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Google moving closer to Chrome OS printing

Company is working on a cloud-based system that would let people print from Chrome OS without the need for local drivers.

How does one print from a cloud-based OS like Google's Chrome when you can't install a local printer driver? Google is getting closer toward the answer.

The company is in the midst of developing a Google Cloud Print system that would allow Chrome OS users to send documents from any device to their own local printers or to other shared printers. Rather than depend on local print drivers, Cloud Print would receive and manage print jobs on Google's end and send them back to a printer.

Now it's making some resources available to developers. In a Chromium Blog post Thursday, Google Group Product Manager Mike Jazayeri said:

Google Cloud Print is still under development, but today we are making code and documentation public as part of the open-source Chromium and Chromium OS projects. While we are still in the early days of this project, we want to be as transparent as possible about all aspects of our design and engage the community in identifying the right set of open standards to make cloud-based printing ubiquitous.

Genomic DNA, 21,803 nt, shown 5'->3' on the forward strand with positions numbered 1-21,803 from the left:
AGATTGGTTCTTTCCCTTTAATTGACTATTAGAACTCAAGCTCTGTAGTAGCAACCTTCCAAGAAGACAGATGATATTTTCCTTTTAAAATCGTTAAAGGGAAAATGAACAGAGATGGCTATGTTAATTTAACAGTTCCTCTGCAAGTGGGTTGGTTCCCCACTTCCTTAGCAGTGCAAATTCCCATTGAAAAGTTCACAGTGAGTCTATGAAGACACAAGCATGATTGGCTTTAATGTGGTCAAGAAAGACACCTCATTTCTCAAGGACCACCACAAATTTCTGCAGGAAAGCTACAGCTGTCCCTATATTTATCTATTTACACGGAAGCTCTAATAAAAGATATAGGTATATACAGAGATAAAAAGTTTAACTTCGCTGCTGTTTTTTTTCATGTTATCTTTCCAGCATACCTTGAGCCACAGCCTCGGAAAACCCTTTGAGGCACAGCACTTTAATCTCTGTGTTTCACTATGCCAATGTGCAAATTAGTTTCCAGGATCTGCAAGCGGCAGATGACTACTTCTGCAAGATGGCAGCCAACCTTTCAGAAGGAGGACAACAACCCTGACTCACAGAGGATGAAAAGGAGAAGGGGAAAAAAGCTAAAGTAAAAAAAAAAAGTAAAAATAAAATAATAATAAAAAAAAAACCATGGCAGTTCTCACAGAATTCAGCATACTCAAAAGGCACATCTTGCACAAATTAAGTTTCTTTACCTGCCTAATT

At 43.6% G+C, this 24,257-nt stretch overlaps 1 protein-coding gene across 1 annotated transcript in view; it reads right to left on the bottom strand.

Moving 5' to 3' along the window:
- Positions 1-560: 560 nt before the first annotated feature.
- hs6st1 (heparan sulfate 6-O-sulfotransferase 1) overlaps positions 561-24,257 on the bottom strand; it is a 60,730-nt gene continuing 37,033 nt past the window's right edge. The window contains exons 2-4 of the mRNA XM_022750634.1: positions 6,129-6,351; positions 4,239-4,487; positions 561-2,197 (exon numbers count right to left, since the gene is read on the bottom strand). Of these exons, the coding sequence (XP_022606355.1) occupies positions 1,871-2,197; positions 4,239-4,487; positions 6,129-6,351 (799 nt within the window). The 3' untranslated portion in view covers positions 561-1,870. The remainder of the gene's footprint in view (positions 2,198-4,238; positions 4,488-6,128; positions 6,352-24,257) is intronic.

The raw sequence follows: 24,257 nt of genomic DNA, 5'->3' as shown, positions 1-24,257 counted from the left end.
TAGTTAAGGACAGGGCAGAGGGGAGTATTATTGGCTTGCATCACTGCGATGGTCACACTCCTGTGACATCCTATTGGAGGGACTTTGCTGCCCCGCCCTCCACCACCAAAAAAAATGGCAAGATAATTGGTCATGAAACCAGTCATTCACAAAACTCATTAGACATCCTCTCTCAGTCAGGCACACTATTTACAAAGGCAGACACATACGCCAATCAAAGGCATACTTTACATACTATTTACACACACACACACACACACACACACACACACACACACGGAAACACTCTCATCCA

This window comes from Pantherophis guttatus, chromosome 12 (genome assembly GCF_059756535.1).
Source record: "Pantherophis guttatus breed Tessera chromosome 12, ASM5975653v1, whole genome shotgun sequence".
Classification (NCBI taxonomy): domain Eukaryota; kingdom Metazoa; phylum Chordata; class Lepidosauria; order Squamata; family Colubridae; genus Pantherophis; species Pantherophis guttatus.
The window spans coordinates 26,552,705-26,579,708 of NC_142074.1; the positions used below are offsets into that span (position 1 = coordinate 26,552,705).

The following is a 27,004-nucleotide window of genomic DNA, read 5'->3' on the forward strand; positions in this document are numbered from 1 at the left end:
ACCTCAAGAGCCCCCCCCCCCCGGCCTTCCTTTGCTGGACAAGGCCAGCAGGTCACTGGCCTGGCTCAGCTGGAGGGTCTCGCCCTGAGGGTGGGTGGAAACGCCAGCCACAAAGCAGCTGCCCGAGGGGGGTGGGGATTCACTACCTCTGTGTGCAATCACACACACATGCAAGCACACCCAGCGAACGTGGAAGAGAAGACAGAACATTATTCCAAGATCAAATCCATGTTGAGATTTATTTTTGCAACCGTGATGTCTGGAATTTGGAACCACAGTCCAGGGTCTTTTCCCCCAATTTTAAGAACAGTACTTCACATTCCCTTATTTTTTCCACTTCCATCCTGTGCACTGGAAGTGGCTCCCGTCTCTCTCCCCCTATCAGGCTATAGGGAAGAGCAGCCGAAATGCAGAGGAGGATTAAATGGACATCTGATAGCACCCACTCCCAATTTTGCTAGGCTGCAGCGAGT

"Our goal is to build a printing experience that enables any app (Web, desktop, or mobile) on any device to print to any printer anywhere in the world," the company states on the Google Cloud Print page.

Conventional installed operating systems like Windows, Mac OS, and Linux require drivers to manage and print documents. But Chrome OS needs to take a different approach.

"Developing and maintaining print subsystems for every combination of hardware and operating system--from desktops to netbooks to mobile devices--simply isn't feasible," Jazayeri said.

The project is still in development mode, so final details have yet to be worked out. Google's Cloud Print page explains that the ideal solution would be to use cloud-aware printers that don't need a PC to communicate. But since there are no such devices as of yet, Google has been working on a way to use legacy, PC-dependent printers. In this scenario, a piece of software called a proxy would be installed as part of Chrome OS. The proxy would register your printer with Cloud Print, handle the print jobs, and then alert you on the status of each job.

Of course, this means you would need to be online in order to print from a PC, tablet, or smartphone running Chrome OS. But that is the nature of working in the cloud.

Announced late last year, Chrome OS is to due to debut on Netbooks by year's end.

How Google would handle printing from Chrome OS.
How Google would handle printing from Chrome OS. Once the print job is in the cloud, it goes through a PC or router to print. A cloud-based printer option is not yet a reality. Google